In this instance, your mistake is thinking you know the first thing about what goes on during a football game. Borges didn't design or call a play that left a man unblocked in the hole. His lineman got their calls wrong and bungled the play. The reason this doesn't make sense to you is that I am almost certain you didn't even know lineman made calls. I am all for passionate fans. I am all for fans who try to improve their understanding of the game. I absolutely loathe fans that think they know what they are talking about. It would be like a psych 101 student trying to tell Freud about the Oedipus complex. That student will eventually learn more and might one day be Jung, but as of now, he is just a kid in 101 who thinks he knows more than he does.
What is interesting to me is that given Borges' omniscience, and the fact that he called the Alabama game perfectly (wouldn't change a thing), and had Bellomy prepared mentally and physically (no question), the teams that he coaches always seem to have so much execution and talent regression. I mean, even regression in the two years at Indiana under Gerry DiNardo. He must be the most unlucky person on the planet, given his prowess at playcalling and coaching, to be forced with the failure and regression of his offenses. It's like all of the players and fate are conspiring against him. Everywhere he goes, he keeps getting it right, and the kids keep getting it wrong -- he's the anti-John L. Smith (MSU rant).
I'm not taking any side here, I'm just curious as to your thoughts about why, all of a sudden, the lineman are leaving linebackers unblocked in this game when they hadn't in most of the previous games? Is it because they are not used to seeing the plain vanilla 4-3 defense that Nebraska lined up in those particular plays? I tend to agree that Borges wouldn't design a play to leave a thread unblocked but I tend to disagree with you that these kids are solely to blame and are suddenly forgetting to block the guys or misreading these alignments.
Do we know they haven't been doing it in past games? Fitz getting stuffed isn't a new development.
The errors probably come from seeing Nebraska in a 4-3 stack. Having not watched the tape of every play against every team, I can't know for sure, but I know the stack is sort of uncommon in college. Any time you have to block a front that is unfamiliar, MAs will happen. As these pictures show, it only takes one wrong call (the initial mike) to set off a chain reaction of missed calls. Then, your play is fucked.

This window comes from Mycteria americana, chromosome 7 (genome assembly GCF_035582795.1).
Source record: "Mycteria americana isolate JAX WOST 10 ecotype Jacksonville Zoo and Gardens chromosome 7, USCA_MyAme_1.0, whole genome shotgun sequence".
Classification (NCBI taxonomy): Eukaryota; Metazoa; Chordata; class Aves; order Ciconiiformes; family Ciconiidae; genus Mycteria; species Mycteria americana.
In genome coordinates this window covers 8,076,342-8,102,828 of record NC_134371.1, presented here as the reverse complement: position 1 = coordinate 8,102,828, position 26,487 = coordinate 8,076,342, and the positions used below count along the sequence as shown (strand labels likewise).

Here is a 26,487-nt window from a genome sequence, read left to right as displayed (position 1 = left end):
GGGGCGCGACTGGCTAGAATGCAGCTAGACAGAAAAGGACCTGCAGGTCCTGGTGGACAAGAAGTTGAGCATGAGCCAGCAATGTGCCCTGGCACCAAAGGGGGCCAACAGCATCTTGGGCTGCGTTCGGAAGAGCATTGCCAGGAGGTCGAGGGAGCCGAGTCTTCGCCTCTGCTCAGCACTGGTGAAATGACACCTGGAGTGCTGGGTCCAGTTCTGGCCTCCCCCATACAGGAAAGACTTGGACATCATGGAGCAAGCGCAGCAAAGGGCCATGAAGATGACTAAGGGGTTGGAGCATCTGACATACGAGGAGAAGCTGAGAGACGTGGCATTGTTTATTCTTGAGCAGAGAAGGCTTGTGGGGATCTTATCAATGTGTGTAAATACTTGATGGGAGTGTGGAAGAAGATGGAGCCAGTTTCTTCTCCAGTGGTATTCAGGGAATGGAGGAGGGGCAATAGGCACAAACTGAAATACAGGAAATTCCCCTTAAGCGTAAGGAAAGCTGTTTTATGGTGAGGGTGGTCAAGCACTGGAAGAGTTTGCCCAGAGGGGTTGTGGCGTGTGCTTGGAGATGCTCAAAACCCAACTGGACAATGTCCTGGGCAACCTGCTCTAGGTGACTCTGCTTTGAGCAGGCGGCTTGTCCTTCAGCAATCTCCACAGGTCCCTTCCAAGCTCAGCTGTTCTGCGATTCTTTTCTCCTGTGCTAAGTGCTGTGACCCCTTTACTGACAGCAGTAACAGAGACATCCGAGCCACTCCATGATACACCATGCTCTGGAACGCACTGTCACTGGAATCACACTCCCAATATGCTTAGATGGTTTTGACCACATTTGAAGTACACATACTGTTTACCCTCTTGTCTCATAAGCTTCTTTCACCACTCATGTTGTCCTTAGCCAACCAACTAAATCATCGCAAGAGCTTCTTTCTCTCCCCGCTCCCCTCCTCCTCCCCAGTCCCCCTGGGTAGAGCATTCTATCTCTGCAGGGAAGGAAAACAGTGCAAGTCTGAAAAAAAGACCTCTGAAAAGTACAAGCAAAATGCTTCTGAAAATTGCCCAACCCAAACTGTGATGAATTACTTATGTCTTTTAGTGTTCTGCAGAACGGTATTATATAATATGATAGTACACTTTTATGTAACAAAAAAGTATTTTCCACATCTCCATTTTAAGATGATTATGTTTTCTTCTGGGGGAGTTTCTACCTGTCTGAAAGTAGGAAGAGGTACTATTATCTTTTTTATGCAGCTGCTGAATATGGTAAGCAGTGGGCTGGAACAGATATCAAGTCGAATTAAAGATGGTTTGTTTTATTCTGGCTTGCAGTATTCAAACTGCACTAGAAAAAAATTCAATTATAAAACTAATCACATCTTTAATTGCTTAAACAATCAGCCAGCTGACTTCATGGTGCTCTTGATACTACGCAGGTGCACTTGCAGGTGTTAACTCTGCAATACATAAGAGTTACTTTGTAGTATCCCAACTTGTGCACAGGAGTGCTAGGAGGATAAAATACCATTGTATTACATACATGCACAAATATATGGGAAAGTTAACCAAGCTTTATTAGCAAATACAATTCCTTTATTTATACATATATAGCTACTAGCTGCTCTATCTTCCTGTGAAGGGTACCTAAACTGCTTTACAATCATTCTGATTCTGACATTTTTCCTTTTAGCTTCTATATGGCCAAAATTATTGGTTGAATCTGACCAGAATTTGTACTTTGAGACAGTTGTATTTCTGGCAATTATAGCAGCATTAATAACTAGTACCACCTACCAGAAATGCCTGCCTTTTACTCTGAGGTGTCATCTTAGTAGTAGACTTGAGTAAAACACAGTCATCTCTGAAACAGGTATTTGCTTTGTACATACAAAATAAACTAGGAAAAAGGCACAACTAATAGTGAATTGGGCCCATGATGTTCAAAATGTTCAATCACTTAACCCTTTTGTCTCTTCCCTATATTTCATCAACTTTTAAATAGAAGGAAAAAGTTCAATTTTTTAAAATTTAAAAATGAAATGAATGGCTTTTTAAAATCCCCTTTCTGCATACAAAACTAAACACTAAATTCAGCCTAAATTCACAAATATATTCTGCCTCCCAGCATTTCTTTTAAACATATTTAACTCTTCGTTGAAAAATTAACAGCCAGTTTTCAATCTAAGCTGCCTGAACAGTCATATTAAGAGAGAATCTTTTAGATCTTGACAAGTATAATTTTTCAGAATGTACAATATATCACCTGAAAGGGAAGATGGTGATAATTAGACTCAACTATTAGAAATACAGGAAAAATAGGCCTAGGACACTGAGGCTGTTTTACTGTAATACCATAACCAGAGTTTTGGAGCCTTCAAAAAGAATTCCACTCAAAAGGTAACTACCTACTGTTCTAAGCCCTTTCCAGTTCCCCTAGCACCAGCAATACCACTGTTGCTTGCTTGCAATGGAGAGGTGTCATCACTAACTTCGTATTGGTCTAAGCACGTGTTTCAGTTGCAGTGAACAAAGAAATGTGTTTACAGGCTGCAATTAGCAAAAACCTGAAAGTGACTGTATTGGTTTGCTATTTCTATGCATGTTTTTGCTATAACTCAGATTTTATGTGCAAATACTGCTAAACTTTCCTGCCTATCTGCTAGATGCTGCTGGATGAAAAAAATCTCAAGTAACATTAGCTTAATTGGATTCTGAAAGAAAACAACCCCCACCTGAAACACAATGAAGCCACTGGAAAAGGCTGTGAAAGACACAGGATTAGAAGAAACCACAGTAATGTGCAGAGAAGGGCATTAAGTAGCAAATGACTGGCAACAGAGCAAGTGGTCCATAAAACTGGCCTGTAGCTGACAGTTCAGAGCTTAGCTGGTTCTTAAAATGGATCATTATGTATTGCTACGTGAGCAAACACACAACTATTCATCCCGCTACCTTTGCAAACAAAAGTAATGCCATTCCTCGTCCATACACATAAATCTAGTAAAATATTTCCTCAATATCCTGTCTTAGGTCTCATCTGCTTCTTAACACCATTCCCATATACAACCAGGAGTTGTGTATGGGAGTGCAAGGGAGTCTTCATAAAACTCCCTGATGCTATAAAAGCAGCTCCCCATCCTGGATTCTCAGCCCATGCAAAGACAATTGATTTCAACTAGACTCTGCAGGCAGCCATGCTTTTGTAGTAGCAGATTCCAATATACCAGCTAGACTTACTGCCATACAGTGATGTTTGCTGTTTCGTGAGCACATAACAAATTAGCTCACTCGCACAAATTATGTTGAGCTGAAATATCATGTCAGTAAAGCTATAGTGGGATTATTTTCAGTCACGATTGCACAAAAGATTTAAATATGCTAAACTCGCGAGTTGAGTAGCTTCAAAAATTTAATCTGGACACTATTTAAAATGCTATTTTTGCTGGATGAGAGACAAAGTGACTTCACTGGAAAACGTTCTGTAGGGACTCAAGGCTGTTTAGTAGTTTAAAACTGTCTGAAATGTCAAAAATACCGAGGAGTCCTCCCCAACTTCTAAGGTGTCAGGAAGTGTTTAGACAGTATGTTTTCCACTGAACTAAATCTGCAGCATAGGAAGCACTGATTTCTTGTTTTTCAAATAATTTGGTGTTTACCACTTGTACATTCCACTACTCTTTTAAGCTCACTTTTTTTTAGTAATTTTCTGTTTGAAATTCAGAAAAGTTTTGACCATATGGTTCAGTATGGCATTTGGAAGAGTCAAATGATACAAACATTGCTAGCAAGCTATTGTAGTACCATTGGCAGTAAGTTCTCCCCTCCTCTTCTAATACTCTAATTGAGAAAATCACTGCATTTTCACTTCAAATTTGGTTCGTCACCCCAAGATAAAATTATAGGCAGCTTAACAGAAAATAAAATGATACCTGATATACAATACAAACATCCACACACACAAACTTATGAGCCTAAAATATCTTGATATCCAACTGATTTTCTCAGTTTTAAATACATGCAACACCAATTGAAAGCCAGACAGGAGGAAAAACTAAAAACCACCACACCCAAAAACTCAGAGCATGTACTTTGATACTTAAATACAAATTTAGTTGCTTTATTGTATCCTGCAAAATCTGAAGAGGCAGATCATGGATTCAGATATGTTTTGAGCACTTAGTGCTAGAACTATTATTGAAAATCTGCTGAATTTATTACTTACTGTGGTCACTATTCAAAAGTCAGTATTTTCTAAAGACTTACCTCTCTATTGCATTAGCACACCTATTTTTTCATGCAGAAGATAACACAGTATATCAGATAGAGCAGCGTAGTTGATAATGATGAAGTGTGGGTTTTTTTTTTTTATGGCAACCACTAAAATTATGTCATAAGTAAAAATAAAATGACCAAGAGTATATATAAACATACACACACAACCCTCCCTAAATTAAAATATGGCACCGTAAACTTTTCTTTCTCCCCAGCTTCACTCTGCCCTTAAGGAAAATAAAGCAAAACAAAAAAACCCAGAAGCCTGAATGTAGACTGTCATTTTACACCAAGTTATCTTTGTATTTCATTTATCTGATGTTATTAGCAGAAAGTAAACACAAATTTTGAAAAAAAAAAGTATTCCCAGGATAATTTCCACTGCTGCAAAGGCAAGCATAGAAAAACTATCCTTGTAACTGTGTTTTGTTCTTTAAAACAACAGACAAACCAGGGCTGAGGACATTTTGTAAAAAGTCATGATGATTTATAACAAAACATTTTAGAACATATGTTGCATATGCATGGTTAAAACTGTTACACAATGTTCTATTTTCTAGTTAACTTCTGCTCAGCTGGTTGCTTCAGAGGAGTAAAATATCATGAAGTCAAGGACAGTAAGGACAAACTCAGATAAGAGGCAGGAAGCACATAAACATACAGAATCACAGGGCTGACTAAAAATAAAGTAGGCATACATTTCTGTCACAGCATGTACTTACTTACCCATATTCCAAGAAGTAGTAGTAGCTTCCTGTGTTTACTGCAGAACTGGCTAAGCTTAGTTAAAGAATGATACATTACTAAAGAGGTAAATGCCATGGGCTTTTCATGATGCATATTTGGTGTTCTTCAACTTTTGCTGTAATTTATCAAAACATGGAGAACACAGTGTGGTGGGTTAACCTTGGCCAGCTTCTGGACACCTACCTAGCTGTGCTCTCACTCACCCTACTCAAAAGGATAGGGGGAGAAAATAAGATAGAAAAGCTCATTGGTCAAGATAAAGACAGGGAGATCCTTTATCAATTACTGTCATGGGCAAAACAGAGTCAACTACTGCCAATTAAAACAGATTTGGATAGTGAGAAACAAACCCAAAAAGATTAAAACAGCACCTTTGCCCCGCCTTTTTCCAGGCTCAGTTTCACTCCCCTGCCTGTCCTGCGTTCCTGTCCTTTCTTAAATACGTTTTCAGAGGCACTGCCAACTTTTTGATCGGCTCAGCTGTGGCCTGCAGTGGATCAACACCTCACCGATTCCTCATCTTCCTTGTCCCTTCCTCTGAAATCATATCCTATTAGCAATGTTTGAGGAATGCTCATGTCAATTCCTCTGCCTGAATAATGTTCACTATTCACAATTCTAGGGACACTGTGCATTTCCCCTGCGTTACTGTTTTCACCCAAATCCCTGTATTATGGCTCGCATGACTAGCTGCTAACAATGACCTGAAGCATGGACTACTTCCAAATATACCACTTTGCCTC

You asked if I was suggesting our lineman got worse at identifying fronts. In short, yes, if only because Mealer has far less experience than Molk. So there has been a drop-off from last season. With regards to this season only, there have been more MAs that we should be having, whether Brian has picture-paged them or not. Because it is new to this blog doesn't mean it is new to the team. Our line is pretty good, but the difference between pretty good and great is often not individual talent, but cohesion.
Again, I've no allegiance to Borges or anything. I just don't get how people who have no idea about the minutia of football can say with a straight face that Borges is so incompetant as to call plays that allow for free running backers in the hole. And its started off by a picture showing us the exact opposite!
In my opinion, it's not a new occurence and has been happening all year. I've noticed a ton of plays that would have gone for long gains if the OL had just blocked the right guy. My suspicion is that 2 of 3 interior Oline are new to playing regularly and the center that makes the line calls doesn't always get it right and sometimes the lineman head for the right guy but don't get there fast enough.
You know what I loathe? Guys who played a little ball who think and therefore think only they are allowed to talk about football.
It's not rocket science. A guy was left unblocked and this led to badness. Either somebody busted (blocked the wrong guy) or the play design was bad. You'll note that Brian leaves open the question of which it was, but notes correctly that it happened repeatedly. Either way it seems to be a coaching issue - for some reason the OL is consistently making poor choices regrading who to block.
In your analogy, Brian is not Jung or a psych 101 student, but more like a professor who's spent several years studying Freud's writing but hasn't contributed directly to new psychological theory. He may not be qualified to lecture Freud on the concept of the id, but if Freud were to write a new book that made no sense in the context of his previous work, Brian would be qualified to say, WTF mate? Which is what he's doing here.
Typed what I was thinking, and wanted to type myself.
I am by no means an expert on football, but yeah, I know what the center is doing as far as calling out formation/assignments prior to the snap.
(EDIT: Oops, wanted to comment to Wolverine1987...but both of you made excellent/tremendous points, so kudos!)
Guys that have never played a down can talk about whatever they want, including play design. I can talk about rocket science if I wanted to, but that wouldn't mean I knew anything about it.
I would never suggest that you shouldn't talk about something you want to talk about. I will suggest that your thoughts aren't worth a thing.